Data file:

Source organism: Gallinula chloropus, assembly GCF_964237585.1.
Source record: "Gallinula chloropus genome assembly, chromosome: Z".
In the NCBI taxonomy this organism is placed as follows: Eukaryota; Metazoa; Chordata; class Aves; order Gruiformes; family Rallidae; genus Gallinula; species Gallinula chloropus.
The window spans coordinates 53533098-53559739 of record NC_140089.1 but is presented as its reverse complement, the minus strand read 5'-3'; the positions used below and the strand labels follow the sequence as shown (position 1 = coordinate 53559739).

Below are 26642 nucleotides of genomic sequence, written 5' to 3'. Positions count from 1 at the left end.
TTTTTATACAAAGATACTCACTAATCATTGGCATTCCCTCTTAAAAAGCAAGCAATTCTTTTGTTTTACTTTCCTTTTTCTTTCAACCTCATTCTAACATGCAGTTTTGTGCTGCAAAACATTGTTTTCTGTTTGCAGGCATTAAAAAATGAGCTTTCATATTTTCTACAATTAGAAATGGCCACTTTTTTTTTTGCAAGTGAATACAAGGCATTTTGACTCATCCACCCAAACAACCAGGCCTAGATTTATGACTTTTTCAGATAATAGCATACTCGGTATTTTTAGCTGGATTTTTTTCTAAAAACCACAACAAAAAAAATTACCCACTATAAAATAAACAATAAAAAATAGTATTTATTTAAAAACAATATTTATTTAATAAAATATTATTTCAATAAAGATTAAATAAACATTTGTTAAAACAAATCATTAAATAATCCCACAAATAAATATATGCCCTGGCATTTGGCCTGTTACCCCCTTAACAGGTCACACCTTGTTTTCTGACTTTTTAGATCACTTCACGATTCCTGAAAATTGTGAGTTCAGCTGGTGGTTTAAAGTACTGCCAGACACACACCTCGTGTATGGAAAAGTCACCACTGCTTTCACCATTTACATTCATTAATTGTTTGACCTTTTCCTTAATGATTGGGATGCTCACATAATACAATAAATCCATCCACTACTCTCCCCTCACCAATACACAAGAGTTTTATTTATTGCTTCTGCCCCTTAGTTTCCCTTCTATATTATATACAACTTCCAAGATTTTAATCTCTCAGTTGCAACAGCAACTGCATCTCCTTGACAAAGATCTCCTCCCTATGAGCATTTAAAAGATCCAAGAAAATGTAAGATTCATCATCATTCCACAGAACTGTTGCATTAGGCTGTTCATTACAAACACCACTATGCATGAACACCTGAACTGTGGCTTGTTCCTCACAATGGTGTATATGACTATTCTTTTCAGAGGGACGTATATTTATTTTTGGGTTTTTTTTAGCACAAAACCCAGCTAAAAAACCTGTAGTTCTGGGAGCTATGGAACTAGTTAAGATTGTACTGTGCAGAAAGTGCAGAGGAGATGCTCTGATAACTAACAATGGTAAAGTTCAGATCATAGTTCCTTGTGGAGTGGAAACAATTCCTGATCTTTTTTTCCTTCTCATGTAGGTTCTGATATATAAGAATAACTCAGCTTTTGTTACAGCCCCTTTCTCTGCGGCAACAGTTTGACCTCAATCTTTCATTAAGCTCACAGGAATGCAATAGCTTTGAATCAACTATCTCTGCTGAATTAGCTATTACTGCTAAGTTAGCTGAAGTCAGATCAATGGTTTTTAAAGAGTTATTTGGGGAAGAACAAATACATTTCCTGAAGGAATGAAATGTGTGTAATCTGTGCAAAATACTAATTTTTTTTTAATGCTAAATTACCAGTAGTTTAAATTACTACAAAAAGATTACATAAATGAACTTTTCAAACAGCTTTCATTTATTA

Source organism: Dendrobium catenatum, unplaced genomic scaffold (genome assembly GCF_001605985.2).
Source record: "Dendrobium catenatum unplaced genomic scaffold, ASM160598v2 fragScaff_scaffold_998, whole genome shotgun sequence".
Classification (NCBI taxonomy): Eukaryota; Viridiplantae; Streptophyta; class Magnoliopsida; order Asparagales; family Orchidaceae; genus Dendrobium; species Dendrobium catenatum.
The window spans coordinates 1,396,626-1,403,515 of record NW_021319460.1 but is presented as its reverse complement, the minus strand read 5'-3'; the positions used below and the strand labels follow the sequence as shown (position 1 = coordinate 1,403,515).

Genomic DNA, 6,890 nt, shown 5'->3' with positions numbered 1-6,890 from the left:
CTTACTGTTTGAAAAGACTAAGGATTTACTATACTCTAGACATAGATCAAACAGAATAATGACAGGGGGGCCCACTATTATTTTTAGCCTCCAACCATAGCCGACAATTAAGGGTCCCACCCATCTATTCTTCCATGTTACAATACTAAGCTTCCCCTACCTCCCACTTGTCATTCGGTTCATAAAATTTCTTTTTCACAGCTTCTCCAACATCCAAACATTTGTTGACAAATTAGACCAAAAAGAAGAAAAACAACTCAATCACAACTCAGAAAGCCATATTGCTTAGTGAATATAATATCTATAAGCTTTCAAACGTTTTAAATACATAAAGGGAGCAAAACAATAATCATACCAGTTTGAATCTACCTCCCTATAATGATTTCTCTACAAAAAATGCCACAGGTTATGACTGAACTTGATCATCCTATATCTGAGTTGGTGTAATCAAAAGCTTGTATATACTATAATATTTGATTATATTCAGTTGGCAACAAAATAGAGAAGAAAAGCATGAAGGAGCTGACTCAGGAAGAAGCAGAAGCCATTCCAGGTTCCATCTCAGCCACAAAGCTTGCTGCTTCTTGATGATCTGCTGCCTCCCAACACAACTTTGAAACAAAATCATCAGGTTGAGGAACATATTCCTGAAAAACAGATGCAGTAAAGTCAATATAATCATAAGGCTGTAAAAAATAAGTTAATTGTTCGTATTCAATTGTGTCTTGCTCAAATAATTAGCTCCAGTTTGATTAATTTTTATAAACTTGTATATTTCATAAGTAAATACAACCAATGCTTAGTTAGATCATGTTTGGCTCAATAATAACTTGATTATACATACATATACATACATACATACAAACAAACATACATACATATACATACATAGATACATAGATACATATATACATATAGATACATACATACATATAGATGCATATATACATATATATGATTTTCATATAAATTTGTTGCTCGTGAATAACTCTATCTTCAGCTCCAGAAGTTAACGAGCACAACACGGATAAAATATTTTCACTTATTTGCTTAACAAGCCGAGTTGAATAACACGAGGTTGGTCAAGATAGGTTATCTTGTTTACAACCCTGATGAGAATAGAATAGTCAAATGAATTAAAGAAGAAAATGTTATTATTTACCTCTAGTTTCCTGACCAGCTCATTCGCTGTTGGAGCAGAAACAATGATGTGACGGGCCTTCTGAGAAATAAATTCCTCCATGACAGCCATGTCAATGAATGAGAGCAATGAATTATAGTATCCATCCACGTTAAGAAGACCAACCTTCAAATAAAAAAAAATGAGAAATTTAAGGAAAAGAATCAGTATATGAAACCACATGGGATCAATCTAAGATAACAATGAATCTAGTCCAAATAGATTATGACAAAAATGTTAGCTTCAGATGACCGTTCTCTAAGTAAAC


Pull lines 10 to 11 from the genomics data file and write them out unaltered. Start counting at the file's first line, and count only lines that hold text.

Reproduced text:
The window spans coordinates 1,396,626-1,403,515 of record NW_021319460.1 but is presented as its reverse complement, the minus strand read 5'-3'; the positions used below and the strand labels follow the sequence as shown (position 1 = coordinate 1,403,515).

Genomic DNA, 6,890 nt, shown 5'->3' with positions numbered 1-6,890 from the left: